Why Luck Isn't Necessarily Overrated

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As one famous person's life proves, the right circumstances can have a dramatic effect on success

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Can luck be quantified? Jim Collins and Morton T. Hansen think so in an essay in the New York Times. Their poster child is Bill Gates, of course, and they rightly point out that many other affluent young white people had similar educations and early exposure to computing. And perhaps if you tote up all their "lucky" and "unlucky" events and weight them equally he was no luckier, they argue, his actual and potential competitors.

But some breaks are luckier than others. The authors mention Bill Gates' luck that negotiations between Digital Research and IBM to license the CP/M operating system broke down, but they don't cite another well-known break. From the same newspaper's obituary of Mr. Gates' mother, Mary:

She was . . . appointed to the board of the United Way of America; in 1983, she became the first woman to lead it.

Her tenure on the national board's executive committee is believed to have helped Microsoft, based in Seattle, at a crucial time. In 1980, she discussed with John R. Opel, a fellow committee member who was the chairman of the International Business Machines Corporation, the business that I.B.M. was doing with Microsoft.

Mr. Opel, by some accounts, mentioned Mrs. Gates to other I.B.M. executives. A few weeks later, I.B.M. took a chance by hiring Microsoft, then a small software firm, to develop an operating system for its first personal computer.

The success of the I.B.M. P C gave Microsoft and its MS-DOS (for Microsoft Disk Operating System) a lift that eventually made it the world's largest software company for personal computers. Sales now exceed $3 billion.

Yes, some lucky people fritter their breaks away with poor execution. And others rebound from adversity creatively through great execution, turning negative people to their advantage. As Larry Ellison put it: "I had very strong authoritarian figures, both in school and at home, which served as wonderful examples of how not to be." (I've called that schmentoring.)  Still even some brilliant, resourceful managers, through no fault of their own, don't find the right opportunity. Luck may be rarely sufficient, but sometimes it's necessary. And the Gates case, at least, shows it still helps to choose your parents wisely.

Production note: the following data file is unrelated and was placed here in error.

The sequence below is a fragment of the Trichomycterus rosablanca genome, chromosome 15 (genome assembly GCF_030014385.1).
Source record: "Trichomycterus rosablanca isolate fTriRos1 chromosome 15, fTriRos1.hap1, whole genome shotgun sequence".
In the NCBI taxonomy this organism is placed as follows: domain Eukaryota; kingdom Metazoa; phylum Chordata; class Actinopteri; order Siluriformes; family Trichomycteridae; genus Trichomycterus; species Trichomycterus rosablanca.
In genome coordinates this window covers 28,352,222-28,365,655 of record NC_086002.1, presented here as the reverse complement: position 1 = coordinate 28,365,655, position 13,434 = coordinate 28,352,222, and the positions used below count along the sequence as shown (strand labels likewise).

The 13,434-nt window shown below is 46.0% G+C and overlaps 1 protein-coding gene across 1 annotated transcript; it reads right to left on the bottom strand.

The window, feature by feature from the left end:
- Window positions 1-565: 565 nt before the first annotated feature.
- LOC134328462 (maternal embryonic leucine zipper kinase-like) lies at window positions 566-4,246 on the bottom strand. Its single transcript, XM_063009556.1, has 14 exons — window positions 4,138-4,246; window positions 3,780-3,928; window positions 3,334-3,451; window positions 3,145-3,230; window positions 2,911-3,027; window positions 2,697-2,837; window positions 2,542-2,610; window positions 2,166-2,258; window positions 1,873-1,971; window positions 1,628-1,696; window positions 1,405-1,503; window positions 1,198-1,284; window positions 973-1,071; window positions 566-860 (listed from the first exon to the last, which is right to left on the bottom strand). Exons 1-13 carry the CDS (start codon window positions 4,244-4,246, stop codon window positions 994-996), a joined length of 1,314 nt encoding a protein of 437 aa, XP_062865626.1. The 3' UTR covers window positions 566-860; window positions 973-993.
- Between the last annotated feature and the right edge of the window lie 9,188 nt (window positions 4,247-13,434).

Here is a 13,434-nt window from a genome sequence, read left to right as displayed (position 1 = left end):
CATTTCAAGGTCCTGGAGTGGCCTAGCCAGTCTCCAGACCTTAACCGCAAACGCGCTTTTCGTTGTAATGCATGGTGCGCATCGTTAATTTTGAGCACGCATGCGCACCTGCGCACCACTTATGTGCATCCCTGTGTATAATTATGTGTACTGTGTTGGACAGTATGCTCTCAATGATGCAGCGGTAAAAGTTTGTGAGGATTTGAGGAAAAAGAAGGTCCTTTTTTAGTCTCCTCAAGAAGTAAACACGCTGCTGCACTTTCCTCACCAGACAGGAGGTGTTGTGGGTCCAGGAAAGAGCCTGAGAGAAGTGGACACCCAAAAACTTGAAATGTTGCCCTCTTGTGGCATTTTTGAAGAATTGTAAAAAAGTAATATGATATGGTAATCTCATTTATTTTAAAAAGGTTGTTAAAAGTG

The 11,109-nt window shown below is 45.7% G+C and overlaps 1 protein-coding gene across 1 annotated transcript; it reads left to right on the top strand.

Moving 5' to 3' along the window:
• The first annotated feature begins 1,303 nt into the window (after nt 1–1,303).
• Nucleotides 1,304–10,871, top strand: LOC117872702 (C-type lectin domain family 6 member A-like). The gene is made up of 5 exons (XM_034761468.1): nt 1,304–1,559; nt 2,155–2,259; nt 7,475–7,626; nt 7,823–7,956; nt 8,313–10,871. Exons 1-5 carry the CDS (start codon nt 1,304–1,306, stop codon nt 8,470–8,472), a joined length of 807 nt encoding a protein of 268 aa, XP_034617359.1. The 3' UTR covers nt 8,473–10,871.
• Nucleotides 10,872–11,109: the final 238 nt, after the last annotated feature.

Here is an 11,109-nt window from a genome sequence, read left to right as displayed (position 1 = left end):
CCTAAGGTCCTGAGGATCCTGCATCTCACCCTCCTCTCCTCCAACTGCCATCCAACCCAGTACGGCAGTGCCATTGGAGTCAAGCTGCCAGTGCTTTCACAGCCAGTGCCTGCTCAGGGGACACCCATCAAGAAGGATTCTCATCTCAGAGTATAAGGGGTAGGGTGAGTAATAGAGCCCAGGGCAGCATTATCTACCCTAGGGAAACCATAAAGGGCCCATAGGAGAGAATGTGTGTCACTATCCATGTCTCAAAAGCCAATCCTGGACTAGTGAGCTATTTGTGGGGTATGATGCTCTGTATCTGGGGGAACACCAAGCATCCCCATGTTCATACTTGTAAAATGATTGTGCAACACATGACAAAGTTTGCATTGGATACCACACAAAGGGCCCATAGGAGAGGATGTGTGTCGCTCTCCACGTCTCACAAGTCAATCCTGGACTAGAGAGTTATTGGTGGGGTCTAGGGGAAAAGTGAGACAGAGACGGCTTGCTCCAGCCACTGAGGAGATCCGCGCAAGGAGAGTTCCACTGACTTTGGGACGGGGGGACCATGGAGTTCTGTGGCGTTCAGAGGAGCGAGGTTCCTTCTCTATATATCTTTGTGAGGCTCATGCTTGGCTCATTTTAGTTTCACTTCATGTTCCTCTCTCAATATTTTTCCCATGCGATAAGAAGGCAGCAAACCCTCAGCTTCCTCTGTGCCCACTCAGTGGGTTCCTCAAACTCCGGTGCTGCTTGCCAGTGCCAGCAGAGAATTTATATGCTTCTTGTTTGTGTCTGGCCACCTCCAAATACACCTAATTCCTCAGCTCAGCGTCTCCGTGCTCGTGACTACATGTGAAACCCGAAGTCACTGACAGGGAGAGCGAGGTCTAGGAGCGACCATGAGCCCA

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Edward Tenner is a historian of technology and culture. He was a founding advisor of Smithsonian's Lemelson Center and holds a Ph.D in European history. More

Edward Tenner is an independent writer and speaker on the history of technology and the unintended consequences of innovation. He holds a Ph.D. in European history from the University of Chicago and was executive editor for physical science and history at Princeton University Press. A former member of the Harvard Society of Fellows and John Simon Guggenheim fellow, he has been a visiting lecturer at Princeton and has held visiting research positions at the Institute for Advanced Study, Woodrow Wilson International Center for Scholars, and the Princeton Center for Information Technology Policy. He is now an affiliate of the Center for Arts and Cultural Policy of Princeton's Woodrow Wilson School. He was a founding advisor of Smithsonian's Lemelson Center, where he remains a senior research associate.

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